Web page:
A study recently published in Circulation: Heart Failure looked at the effect of alcohol intake on heart failure risk in men. Although heavy alcohol consumption increases risk for heart failure, research suggests that moderate drinking—defined as up to one drink a day for women and up to two drinks a day for men—could have a protective effect on the heart.
To learn more, researchers followed a total of 33,760 men for 13 years, tracking both drinking habits and cardiovascular health. Most men reported consuming less than one drink a day. Over the course of the study, nearly 3,000 men were hospitalized for heart failure.
Unlike other studies, which tend to include non-drinkers, former drinkers and current drinkers, this study included only men who abstained from drinking or drank regularly throughout adulthood. In doing so, authors hoped to more accurately measure the impact of drinking or abstaining from drinking on heart failure risk.
After analysis, researchers found a “U-shaped” relationship between alcohol intake and risk for heart failure. This means that heart failure risk was greatest at either end of the drinking spectrum and moderate drinkers had the lowest risk for heart failure among all participants. In fact, men consuming one to two drinks a day had 19% lower risk of heart failure compared to men who never drank.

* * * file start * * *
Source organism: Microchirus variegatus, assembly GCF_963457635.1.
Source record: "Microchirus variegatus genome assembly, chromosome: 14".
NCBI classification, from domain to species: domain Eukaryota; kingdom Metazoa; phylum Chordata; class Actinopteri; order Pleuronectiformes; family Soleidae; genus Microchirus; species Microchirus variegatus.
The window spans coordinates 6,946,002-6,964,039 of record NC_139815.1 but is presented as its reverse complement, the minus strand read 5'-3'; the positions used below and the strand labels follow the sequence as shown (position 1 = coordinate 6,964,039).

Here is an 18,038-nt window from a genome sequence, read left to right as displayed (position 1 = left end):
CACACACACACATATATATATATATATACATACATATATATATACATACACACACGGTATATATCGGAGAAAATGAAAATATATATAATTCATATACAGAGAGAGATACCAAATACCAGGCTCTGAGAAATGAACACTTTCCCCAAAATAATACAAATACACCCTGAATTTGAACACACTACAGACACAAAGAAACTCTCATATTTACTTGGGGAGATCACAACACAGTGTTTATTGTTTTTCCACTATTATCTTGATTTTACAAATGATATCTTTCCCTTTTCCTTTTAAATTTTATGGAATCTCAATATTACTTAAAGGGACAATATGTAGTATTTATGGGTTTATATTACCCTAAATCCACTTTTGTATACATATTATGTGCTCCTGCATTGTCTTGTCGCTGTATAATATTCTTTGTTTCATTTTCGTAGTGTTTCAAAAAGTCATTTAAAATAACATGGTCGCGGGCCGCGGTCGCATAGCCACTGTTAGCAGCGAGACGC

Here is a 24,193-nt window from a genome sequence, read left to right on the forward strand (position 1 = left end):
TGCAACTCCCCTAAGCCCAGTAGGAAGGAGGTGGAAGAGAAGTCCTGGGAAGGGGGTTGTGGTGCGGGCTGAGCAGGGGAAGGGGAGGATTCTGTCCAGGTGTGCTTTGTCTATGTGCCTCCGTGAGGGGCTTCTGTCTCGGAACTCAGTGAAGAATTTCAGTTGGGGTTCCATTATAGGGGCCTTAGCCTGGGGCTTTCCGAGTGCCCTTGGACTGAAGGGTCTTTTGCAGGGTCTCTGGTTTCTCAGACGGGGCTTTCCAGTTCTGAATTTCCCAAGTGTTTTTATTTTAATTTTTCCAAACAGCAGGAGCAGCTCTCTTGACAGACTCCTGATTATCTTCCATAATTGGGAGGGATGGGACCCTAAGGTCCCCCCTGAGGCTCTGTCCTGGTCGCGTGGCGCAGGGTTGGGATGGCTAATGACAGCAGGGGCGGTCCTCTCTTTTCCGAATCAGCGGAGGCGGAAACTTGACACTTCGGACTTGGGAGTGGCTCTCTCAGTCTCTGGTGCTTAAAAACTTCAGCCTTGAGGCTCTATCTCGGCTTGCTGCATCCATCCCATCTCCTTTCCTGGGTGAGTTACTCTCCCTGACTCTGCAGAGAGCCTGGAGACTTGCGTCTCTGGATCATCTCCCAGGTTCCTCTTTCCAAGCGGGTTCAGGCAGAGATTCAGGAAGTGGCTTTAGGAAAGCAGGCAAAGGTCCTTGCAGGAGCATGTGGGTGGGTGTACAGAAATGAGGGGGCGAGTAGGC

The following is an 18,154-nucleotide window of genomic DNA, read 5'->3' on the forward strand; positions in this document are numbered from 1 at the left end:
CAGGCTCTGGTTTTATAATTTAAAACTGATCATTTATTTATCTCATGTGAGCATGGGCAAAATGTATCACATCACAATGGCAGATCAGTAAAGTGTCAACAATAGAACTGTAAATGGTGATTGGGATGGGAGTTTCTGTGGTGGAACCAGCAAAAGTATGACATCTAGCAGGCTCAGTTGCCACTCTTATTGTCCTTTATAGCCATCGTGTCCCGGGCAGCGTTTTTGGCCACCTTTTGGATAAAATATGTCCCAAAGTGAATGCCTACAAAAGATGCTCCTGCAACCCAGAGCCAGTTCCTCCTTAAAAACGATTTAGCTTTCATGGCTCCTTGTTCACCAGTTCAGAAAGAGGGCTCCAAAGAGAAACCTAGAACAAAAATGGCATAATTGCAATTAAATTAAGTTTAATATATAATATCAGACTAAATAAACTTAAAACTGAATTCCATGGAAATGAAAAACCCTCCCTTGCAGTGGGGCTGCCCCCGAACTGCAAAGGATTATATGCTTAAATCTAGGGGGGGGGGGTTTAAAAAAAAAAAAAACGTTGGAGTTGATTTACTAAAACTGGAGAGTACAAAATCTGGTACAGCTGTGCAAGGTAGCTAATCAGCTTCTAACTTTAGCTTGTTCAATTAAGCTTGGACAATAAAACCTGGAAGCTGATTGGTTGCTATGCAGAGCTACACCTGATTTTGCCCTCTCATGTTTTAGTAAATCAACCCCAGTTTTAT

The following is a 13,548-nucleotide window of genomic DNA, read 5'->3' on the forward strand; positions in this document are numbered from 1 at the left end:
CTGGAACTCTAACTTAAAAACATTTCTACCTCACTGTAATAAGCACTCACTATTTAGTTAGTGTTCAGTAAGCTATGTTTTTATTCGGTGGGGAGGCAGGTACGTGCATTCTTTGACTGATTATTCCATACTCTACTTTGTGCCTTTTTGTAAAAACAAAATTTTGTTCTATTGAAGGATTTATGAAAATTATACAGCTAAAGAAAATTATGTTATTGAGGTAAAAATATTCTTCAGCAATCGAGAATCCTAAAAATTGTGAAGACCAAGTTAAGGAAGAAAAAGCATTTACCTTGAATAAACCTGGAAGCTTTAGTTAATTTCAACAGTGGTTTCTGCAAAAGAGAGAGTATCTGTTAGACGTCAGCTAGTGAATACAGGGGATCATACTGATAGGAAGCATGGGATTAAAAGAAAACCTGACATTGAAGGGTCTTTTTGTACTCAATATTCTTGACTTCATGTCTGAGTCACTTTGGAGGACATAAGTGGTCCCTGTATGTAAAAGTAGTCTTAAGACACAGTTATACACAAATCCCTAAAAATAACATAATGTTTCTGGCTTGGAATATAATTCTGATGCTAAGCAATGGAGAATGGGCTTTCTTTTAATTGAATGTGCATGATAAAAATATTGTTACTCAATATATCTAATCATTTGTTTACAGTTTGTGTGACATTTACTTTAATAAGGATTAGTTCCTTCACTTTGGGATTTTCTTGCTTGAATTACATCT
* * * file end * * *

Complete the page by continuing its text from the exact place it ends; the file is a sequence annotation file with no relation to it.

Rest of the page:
This study adds to a growing body of evidence that moderate alcohol consumption has a protective effect on heart health. A wealth of research suggests that light to moderate alcohol consumption reduces risk for a number of conditions, such as heart failure and heart disease. However, it’s important to note that findings from the Cohort of Swedish Men study can only be applied to men, since no women were included in the study.
Although moderate drinking may have certain heart health benefits, experts do not recommend that non-drinkers start drinking for this purpose. The health benefits associated with alcohol only apply to moderate drinkers.